Jury awards more than $120,000 in Edwardsville rear-end re-trial

Amelia Flood May 20, 2009, 2:00pm


Although it took nearly two days to get under way, the re-trial of a 2004 Edwardsville negligence lawsuit wrapped up in a day and a half as a Madison County jury awarded the plaintiff more than $120,000 in damages.

Deliberating only on the question of damages, it took jurors an hour and a half to reach a verdict Wednesday night.

Plaintiff Walter Spearman and his lawyers, Rodney Caffey and Dan Cohen, declined to comment.

Spearman sued Michael Sunley in 2004 for two herniated discs he suffered when Sunley rear-ended him. The original jury awarded Spearman about $62,000 for his past medical bills. It did not award damages for pain, suffering, disfigurement or future medical costs.

Spearman's then attorney moved for a new trial. The motion was denied by then-Madison Circuit Judge Nicholas Byron. Spearman appealed and the appellate court ordered a new trial.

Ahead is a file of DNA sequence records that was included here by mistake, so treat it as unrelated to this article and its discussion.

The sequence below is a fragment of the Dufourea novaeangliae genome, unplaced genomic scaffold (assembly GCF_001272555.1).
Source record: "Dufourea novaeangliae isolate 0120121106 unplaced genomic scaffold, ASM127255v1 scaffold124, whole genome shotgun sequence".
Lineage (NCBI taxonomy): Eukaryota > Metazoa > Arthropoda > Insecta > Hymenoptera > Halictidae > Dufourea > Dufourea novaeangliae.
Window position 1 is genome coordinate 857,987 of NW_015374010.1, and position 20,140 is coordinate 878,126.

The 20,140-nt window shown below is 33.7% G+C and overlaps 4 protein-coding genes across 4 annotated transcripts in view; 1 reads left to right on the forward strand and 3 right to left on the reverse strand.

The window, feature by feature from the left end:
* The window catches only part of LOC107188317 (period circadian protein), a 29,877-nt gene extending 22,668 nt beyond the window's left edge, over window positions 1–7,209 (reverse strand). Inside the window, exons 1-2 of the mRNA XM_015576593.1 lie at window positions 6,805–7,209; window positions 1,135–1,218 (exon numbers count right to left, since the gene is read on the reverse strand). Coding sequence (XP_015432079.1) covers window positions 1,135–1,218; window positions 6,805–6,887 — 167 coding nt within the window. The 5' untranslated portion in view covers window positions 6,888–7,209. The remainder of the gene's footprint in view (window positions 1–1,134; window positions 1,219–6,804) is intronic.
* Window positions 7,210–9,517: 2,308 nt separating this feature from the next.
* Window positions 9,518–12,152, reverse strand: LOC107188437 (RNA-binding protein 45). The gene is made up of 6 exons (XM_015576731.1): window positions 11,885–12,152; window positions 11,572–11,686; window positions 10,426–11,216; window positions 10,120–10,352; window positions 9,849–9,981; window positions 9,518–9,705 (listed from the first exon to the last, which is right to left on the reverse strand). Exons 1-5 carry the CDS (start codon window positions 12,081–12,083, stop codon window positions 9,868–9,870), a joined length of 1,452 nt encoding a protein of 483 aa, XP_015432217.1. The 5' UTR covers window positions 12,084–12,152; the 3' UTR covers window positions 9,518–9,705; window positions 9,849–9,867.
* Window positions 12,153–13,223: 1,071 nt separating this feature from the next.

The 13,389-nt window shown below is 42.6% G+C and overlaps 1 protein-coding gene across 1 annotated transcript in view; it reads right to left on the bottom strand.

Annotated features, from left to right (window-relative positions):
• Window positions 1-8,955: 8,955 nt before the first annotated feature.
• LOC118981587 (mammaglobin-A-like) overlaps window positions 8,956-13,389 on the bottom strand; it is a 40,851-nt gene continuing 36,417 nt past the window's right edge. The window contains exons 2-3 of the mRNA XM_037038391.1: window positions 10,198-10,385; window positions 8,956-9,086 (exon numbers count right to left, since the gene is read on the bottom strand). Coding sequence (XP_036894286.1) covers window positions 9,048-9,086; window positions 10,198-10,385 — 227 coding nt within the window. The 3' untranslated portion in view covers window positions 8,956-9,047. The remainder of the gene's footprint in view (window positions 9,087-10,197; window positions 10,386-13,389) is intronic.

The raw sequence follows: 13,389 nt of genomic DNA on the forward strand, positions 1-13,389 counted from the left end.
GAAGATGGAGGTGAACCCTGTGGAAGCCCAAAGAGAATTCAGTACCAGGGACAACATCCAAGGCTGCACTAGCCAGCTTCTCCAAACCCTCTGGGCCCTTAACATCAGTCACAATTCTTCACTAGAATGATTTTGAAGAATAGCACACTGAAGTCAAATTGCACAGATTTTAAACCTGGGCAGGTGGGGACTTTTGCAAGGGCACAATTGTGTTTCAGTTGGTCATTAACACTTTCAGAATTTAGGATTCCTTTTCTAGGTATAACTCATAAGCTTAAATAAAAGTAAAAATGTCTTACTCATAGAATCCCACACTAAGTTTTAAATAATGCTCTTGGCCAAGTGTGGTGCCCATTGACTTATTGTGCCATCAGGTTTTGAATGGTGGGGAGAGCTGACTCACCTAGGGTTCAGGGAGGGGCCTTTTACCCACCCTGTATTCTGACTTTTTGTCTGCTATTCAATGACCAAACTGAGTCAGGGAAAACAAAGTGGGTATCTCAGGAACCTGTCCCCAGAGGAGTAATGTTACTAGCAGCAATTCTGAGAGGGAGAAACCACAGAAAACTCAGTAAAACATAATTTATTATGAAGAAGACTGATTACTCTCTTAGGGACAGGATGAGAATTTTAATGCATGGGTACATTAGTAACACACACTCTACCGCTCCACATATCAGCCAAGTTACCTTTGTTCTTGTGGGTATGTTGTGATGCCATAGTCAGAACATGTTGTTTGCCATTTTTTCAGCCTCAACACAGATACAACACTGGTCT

Sunley's attorney Stephen Mudge spoke on behalf of his client.

"It's a bit more than what I expected," Mudge said of the verdict. "But, I'm satisfied in light of how the trial went."

The jury on Wednesday awarded Spearman $62,607.47 for his past medical bills.

They also included $20,000 for future medical bills. Spearman gained $5,000 for his future pain and suffering, $5,000 for his past lost of a normal life, and $15,000 for his future loss of a normal life. The remainder was made up of sums for his past pain and suffering and disfigurement caused by surgery related to the injuries.

Spearman was awarded a total of $124,807.47.

Wednesday's verdict closed the second time the case went to trial. The appellate court ruled the original jury was inconsistent in awarding Spearman only his past medical bills.

Testimony began Tuesday and finished with closing arguments Wednesday afternoon.

In his opening, Caffey had called the case one of "reality versus fantasy," a statement which Mudge took issue with in his closing. He asked jurors for a "reality verdict" and called attention to discrepancies between Spearman's testimony and his deposition.

"Fantasy is what you see when you go see a Star Trek movie," Mudge said.

In his response, Cohen pointed to the amount paid to defense experts and called into question Mudge's statements attacking Spearman's credibility. He said Mudge was an actor playing a part.

"It's not a movie or a show for Mr. Spearman," Cohen said in his closing.

Madison Circuit Judge Dennis Ruth presided.

The case is Madison case number 04-L-007.

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